31 Days of Halloween – Day 30 – In Search of Dracula
Who is Dracula? What’s the history of Dracula on film and in media? That’s what this documentary tries to answer, starting with the secrets behind Bram Stoker. This film is narrated by Christopher Lee, one of the best Draculas on film.
Unfortunately, this movie is really terrible and boring. Christopher Lee sounds like he doesn’t want to be there. Most of the movie covers the real life inspiration for Dracula, a guy called Vlad the Impaler, who pretty much everyone has heard of. This familiar vibe continues for most of the movie and I can’t help but feel it covers Dracula in the most superficial way possible.
The movie includes interviews and snippets of comments from people living in Transylvania, which is interesting I guess, but that’s not saying much. It was produced in the 70s and was based on a book from 1972 written by Raymond T. McNally and Radu Florescu. I’d rather read the book.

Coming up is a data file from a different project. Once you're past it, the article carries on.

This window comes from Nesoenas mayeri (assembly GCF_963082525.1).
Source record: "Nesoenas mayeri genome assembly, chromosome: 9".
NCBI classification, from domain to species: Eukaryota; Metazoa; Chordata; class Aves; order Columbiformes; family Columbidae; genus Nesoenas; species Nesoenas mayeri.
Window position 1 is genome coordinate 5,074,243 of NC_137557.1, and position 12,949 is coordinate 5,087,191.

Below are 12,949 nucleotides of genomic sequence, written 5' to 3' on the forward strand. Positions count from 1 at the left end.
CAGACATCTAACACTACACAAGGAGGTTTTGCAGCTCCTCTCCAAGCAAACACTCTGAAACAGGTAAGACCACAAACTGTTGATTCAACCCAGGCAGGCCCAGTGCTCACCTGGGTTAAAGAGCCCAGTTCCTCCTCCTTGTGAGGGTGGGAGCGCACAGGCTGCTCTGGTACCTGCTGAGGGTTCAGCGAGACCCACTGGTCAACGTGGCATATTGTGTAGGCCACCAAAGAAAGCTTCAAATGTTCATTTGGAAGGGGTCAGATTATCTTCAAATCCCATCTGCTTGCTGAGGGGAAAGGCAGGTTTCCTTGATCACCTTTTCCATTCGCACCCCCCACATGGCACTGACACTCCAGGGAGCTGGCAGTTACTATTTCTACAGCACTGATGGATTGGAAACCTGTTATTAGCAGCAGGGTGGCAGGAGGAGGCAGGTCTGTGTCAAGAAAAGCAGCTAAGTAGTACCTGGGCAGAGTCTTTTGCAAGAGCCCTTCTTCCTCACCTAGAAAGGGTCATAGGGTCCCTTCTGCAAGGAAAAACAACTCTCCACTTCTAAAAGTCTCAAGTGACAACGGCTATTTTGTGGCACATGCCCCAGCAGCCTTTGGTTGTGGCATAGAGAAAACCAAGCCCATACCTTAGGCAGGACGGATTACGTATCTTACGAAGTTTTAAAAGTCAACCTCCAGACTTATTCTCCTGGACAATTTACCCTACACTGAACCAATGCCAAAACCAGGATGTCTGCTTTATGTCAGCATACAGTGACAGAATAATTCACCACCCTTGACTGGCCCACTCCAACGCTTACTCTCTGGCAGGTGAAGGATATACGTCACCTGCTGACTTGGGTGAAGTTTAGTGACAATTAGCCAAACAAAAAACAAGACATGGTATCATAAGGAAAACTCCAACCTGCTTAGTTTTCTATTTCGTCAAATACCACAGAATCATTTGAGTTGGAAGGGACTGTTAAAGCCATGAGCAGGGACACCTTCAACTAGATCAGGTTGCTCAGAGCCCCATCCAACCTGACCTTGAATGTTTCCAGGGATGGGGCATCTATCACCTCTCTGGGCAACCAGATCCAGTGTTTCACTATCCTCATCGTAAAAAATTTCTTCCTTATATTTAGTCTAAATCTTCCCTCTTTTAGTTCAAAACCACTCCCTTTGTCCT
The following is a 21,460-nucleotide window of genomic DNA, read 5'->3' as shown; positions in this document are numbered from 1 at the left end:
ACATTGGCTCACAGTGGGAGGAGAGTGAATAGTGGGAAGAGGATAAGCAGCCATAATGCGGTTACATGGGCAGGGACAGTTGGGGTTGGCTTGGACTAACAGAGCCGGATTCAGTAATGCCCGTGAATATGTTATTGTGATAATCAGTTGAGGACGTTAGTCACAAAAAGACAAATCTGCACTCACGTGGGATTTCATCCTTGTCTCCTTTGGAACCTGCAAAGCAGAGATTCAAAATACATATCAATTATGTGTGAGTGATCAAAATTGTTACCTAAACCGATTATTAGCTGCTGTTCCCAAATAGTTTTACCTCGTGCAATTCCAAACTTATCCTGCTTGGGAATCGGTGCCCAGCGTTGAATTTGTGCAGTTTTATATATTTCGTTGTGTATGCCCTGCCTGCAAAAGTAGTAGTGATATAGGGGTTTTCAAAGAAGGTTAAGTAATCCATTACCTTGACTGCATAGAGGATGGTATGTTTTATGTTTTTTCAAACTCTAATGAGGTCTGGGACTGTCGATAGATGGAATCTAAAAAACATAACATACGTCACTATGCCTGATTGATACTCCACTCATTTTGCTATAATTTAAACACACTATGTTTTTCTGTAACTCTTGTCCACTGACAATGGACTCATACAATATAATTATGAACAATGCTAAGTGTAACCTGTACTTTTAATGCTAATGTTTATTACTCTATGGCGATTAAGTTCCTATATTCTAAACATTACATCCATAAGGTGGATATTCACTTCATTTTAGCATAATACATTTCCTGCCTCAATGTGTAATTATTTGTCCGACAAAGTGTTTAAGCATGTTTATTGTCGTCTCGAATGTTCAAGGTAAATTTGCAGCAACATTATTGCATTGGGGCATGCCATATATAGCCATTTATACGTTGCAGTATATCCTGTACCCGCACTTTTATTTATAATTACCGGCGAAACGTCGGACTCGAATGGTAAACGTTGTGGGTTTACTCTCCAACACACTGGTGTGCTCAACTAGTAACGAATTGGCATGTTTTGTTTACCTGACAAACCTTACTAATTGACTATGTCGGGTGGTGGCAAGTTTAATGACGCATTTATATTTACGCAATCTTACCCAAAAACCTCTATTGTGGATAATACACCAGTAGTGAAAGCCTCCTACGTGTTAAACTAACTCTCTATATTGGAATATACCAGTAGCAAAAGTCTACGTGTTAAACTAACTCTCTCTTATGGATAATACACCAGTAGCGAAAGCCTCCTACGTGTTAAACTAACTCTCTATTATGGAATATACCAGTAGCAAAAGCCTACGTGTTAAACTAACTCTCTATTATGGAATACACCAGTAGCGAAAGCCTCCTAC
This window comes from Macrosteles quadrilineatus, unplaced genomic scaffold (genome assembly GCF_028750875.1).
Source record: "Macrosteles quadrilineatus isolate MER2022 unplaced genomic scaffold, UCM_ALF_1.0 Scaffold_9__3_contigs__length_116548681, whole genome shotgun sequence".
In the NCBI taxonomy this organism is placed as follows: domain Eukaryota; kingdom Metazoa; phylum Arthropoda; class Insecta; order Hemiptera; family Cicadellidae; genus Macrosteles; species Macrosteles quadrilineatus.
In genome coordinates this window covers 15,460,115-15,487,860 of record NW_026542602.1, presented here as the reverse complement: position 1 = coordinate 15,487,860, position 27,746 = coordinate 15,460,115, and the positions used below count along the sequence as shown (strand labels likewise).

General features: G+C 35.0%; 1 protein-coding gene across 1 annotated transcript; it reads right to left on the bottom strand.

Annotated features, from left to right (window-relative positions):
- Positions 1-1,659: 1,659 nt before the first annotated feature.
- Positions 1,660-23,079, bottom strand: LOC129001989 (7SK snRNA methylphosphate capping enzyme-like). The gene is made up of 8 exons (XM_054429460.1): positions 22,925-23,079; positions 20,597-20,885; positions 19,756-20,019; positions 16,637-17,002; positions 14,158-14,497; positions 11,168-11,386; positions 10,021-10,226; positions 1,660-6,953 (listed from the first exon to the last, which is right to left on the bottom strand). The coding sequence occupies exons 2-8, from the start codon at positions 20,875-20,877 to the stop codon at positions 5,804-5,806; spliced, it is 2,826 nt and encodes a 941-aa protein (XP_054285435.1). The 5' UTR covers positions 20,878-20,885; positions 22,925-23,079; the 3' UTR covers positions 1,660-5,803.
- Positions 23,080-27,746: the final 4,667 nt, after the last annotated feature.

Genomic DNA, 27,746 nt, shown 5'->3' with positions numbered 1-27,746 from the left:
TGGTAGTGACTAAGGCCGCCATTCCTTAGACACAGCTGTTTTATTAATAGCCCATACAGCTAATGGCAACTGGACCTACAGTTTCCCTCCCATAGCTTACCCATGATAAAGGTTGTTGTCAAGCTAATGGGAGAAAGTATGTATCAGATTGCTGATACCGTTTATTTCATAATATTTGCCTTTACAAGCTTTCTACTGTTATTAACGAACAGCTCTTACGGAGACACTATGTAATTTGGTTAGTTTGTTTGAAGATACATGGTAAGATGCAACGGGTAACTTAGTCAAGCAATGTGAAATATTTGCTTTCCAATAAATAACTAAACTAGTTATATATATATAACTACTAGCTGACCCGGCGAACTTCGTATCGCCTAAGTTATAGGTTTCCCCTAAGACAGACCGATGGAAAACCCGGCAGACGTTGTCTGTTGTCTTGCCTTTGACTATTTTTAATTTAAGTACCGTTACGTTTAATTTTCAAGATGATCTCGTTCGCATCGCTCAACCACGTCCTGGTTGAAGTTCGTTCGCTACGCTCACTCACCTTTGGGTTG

The documentary also briefly covers Countess Dracula in the same, superficial fashion. After a few minutes, the movie returns to covering Vlad the Impaler’s life and his military battles. The development of the legend of Vlad becoming Dracula is really where the interest lies. Christopher Lee narrates the story of Vlad’s death and how his body disappeared from his tomb, although he explains that it could have been moved by monks who didn’t want attention drawn to their church.
In all, this is not an exciting documentary and lacks the depth for fans of Dracula like me. A general audience might like it, but it glosses over a lot of things and goes through a LOT of topics, even silent films and plays about Dracula. The background of Bela Lugosi is briefly covered, which is not interesting. There are a few clips of Nosferatu and Lugosi’s early films, which work well, but it’s a shame Christopher Lee himself didn’t recount some of his own memories of becoming Dracula.